UK Pension Lump Sum Tax Issues
Warning: Brits May Pay Tax at Highest Rates if They Cash in Their Pensions
Technical issues regarding tax codes mean that Brits who want to take a cash lump sum from their pension after April 6th may have to pay their highest rates of tax on any cash lump sums they take from their pension. They may then have to wait months or a year to claim the tax back.
Individuals will need to apply for a “cumulative tax code” to avoid huge taxes which will be automatically be applied by your pension company who would enact an “emergency tax code”
Many will simply pay the higher taxes and forget to claim the tax back.
What is the Emergency Tax Code?
An emergency tax code is applied automatically by your pension provider if they don’t receive notification from you.
In an article from the FT, Claire Trott, head of technical support at Talbot and Muir, warned that for pensioners who aren’t already getting an income from their pension provider, an emergency tax code will be issued, which will assume the amount paid is a newly recurring monthly installment and tax it accordingly.
This could see taxes of as much as 45% applied to any amount above £12,500, with 40% likely to kick in on amounts of over £3,500. These amounts could even be lower if the individual is already receiving state pension.
This could lead to many pensioners paying their highest rate of tax on any cash lump sums they take out and will have to remember to claim that tax back at the end of the year.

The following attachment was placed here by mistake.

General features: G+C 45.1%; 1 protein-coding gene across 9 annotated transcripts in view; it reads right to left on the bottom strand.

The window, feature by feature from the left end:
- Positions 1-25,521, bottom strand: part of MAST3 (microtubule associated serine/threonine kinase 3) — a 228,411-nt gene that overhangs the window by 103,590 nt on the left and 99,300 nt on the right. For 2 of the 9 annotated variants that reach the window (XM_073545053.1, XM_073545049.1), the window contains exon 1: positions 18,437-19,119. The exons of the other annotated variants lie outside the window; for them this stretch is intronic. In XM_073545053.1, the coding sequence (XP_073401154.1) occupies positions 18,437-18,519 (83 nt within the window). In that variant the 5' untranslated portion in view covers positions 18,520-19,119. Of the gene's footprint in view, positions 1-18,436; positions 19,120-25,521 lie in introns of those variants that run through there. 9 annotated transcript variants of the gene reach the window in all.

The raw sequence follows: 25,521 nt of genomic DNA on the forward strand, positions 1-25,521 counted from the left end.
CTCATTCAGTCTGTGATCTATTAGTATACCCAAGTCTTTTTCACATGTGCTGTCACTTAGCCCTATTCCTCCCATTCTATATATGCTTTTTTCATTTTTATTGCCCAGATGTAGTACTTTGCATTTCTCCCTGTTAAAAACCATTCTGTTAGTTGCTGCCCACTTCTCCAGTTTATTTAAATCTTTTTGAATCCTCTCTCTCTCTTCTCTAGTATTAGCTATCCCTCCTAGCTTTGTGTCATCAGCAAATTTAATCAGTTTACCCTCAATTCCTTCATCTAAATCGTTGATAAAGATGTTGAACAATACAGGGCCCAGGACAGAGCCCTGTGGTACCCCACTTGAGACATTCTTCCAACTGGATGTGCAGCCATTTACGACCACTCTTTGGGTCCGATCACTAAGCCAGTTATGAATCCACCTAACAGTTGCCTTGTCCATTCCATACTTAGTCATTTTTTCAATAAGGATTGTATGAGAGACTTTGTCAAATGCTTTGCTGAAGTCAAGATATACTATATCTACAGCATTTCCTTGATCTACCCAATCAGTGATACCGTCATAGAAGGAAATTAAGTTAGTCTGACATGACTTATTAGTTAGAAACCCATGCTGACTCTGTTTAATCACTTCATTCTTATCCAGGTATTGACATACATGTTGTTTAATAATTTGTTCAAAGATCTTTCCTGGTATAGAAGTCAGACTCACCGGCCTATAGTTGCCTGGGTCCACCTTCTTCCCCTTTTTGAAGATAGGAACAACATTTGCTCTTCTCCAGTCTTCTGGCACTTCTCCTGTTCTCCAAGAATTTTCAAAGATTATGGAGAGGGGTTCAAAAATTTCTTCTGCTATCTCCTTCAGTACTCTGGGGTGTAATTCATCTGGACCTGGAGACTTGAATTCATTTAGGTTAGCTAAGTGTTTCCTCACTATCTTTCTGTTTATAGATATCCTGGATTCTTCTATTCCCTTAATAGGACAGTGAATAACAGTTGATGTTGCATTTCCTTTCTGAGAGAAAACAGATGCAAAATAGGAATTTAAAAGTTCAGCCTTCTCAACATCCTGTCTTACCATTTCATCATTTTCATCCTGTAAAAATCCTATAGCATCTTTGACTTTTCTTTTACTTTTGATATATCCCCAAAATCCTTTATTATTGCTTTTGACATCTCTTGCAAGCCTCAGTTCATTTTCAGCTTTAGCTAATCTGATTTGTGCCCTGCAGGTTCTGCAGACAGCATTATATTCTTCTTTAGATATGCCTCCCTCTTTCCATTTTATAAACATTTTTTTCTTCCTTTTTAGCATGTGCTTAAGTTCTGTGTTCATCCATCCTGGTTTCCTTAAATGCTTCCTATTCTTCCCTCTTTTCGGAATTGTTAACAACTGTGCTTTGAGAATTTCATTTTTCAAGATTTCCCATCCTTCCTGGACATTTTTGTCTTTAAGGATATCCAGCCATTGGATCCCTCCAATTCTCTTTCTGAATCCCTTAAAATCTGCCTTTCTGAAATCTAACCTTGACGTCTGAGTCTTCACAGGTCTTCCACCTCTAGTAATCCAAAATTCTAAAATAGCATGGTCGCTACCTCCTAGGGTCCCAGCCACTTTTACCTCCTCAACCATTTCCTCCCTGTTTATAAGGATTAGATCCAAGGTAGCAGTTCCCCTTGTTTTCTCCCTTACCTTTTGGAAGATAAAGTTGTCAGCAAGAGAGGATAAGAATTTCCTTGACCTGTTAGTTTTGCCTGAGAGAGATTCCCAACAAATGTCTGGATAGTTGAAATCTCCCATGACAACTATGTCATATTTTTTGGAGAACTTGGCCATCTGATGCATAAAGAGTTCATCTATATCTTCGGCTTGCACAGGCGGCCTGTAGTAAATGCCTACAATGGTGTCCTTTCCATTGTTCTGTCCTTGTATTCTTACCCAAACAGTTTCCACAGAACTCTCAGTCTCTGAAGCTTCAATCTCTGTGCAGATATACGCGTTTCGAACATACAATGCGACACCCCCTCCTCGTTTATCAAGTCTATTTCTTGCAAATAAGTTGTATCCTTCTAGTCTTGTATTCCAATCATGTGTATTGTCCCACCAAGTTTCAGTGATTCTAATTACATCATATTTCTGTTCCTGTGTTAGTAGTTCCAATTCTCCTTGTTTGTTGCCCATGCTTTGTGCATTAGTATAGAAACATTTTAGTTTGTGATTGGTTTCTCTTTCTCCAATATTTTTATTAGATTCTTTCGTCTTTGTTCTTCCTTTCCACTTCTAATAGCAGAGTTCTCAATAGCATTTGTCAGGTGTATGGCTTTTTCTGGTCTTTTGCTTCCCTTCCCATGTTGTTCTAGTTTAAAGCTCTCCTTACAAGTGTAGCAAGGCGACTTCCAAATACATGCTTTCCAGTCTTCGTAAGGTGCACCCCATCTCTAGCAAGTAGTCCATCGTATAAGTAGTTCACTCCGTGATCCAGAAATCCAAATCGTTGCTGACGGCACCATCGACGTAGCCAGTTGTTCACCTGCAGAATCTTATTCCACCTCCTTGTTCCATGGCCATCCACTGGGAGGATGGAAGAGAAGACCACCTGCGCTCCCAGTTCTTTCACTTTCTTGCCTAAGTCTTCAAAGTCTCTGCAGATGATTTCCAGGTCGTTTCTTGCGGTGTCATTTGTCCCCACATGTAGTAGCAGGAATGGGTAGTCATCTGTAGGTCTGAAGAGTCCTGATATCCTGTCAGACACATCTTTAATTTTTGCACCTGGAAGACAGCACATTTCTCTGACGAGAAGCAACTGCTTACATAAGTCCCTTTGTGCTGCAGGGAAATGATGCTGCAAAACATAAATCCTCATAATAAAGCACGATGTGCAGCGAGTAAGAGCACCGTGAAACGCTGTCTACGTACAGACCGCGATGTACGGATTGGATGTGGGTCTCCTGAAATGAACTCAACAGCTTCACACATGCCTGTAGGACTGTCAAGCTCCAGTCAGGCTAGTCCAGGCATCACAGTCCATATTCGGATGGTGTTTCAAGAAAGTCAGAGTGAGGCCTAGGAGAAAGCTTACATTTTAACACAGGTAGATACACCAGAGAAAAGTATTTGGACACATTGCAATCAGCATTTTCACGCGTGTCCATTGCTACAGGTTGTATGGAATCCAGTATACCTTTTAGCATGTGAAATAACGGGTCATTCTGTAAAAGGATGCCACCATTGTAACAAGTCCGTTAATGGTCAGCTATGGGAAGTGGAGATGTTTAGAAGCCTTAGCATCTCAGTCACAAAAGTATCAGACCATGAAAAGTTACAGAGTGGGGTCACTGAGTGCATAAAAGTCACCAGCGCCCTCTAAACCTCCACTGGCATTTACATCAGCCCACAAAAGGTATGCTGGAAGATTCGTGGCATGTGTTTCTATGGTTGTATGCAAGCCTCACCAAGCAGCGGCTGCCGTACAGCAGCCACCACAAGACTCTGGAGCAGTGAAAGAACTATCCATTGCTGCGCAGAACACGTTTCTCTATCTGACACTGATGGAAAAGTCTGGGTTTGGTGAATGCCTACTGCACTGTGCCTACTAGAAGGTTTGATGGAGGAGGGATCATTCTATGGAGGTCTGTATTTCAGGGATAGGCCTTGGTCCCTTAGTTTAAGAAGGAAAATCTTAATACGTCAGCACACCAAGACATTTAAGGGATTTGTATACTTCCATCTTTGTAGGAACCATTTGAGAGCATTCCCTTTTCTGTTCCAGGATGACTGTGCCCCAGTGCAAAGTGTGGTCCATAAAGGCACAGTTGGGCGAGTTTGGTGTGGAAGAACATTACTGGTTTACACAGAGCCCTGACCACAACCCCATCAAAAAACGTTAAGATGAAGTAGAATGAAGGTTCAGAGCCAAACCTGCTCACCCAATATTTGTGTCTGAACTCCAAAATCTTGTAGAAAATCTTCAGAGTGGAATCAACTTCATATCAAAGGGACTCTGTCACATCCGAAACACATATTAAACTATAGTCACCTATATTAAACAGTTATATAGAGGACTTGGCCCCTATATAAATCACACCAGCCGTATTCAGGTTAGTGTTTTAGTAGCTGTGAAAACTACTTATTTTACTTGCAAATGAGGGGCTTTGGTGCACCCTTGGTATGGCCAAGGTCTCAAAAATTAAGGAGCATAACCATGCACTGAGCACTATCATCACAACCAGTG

What is a Cumulative Tax Code?
A cumulative tax code allows the pension provider to make the necessary adjustments, so that you don’t pay too much tax.
A pension member just needs to obtain a cumulative tax code from the Inland Revenue. This could be a nil tax code where members have other sources of income that use their allowance.
Ms Trott added that any overpayment may not be able to be reclaimed until the end of the tax year, as “if the fund is not extinguished there is no P45 to be used to reclaim the tax mid-year”.
Here is a summary of the UK tax codes.
You can click here to Tell HMRC Your Tax Code is Wrong.
How British Expats Can Avoid Tax on Lump Sums Altogether
1 in 10 Brits now live abroad. If you retire overseas, you can transfer your pension to a QROPS to avoid all UK taxes on your pension as long as you remain living abroad permanently.
If you want to take a large cash lump sum and avoid the tax, consider retiring to Spain, Portugal or further afield like Thailand or Latin America to make your money last longer.UK Pension Lump Sum Tax Issues - Avoid Paying Too Much by Richard Malpass